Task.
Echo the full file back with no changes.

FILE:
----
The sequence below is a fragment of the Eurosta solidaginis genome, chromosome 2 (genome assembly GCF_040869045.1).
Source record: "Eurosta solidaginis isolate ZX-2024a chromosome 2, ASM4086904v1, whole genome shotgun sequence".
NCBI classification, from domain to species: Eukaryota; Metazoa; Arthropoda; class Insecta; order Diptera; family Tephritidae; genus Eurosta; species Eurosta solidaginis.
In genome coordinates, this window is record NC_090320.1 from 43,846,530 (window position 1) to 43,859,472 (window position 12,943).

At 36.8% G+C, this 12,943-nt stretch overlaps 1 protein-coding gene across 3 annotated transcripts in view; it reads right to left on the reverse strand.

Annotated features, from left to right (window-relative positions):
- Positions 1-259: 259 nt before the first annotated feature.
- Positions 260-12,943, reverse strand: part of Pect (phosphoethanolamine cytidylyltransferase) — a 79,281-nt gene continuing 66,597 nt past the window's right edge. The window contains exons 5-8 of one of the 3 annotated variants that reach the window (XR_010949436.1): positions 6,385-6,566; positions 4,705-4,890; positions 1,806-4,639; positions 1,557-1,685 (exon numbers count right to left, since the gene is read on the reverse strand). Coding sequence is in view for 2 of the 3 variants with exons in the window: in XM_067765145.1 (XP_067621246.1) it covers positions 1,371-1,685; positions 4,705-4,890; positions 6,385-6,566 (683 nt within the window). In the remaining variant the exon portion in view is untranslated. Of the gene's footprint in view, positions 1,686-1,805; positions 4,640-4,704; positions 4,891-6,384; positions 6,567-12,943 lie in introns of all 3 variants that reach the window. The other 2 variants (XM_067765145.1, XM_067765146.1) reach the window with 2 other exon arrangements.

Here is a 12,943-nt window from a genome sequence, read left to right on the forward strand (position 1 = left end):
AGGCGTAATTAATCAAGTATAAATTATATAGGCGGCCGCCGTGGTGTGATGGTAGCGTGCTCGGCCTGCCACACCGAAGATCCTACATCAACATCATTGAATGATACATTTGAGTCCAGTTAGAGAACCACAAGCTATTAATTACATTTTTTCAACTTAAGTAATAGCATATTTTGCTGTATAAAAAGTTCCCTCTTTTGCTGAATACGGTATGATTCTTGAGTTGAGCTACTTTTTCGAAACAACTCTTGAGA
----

The sequence below is a fragment of the Eurosta solidaginis genome, chromosome 2 (genome assembly GCF_040869045.1).
Source record: "Eurosta solidaginis isolate ZX-2024a chromosome 2, ASM4086904v1, whole genome shotgun sequence".
NCBI classification, from domain to species: Eukaryota; Metazoa; Arthropoda; class Insecta; order Diptera; family Tephritidae; genus Eurosta; species Eurosta solidaginis.
In genome coordinates, this window is record NC_090320.1 from 43,846,530 (window position 1) to 43,859,472 (window position 12,943).

At 36.8% G+C, this 12,943-nt stretch overlaps 1 protein-coding gene across 3 annotated transcripts in view; it reads right to left on the reverse strand.

Annotated features, from left to right (window-relative positions):
- Positions 1-259: 259 nt before the first annotated feature.
- Positions 260-12,943, reverse strand: part of Pect (phosphoethanolamine cytidylyltransferase) — a 79,281-nt gene continuing 66,597 nt past the window's right edge. The window contains exons 5-8 of one of the 3 annotated variants that reach the window (XR_010949436.1): positions 6,385-6,566; positions 4,705-4,890; positions 1,806-4,639; positions 1,557-1,685 (exon numbers count right to left, since the gene is read on the reverse strand). Coding sequence is in view for 2 of the 3 variants with exons in the window: in XM_067765145.1 (XP_067621246.1) it covers positions 1,371-1,685; positions 4,705-4,890; positions 6,385-6,566 (683 nt within the window). In the remaining variant the exon portion in view is untranslated. Of the gene's footprint in view, positions 1,686-1,805; positions 4,640-4,704; positions 4,891-6,384; positions 6,567-12,943 lie in introns of all 3 variants that reach the window. The other 2 variants (XM_067765145.1, XM_067765146.1) reach the window with 2 other exon arrangements.

Here is a 12,943-nt window from a genome sequence, read left to right on the forward strand (position 1 = left end):
AGGCGTAATTAATCAAGTATAAATTATATAGGCGGCCGCCGTGGTGTGATGGTAGCGTGCTCGGCCTGCCACACCGAAGATCCTACATCAACATCATTGAATGATACATTTGAGTCCAGTTAGAGAACCACAAGCTATTAATTACATTTTTTCAACTTAAGTAATAGCATATTTTGCTGTATAAAAAGTTCCCTCTTTTGCTGAATACGGTATGATTCTTGAGTTGAGCTACTTTTTCGAAACAACTCTTGAGA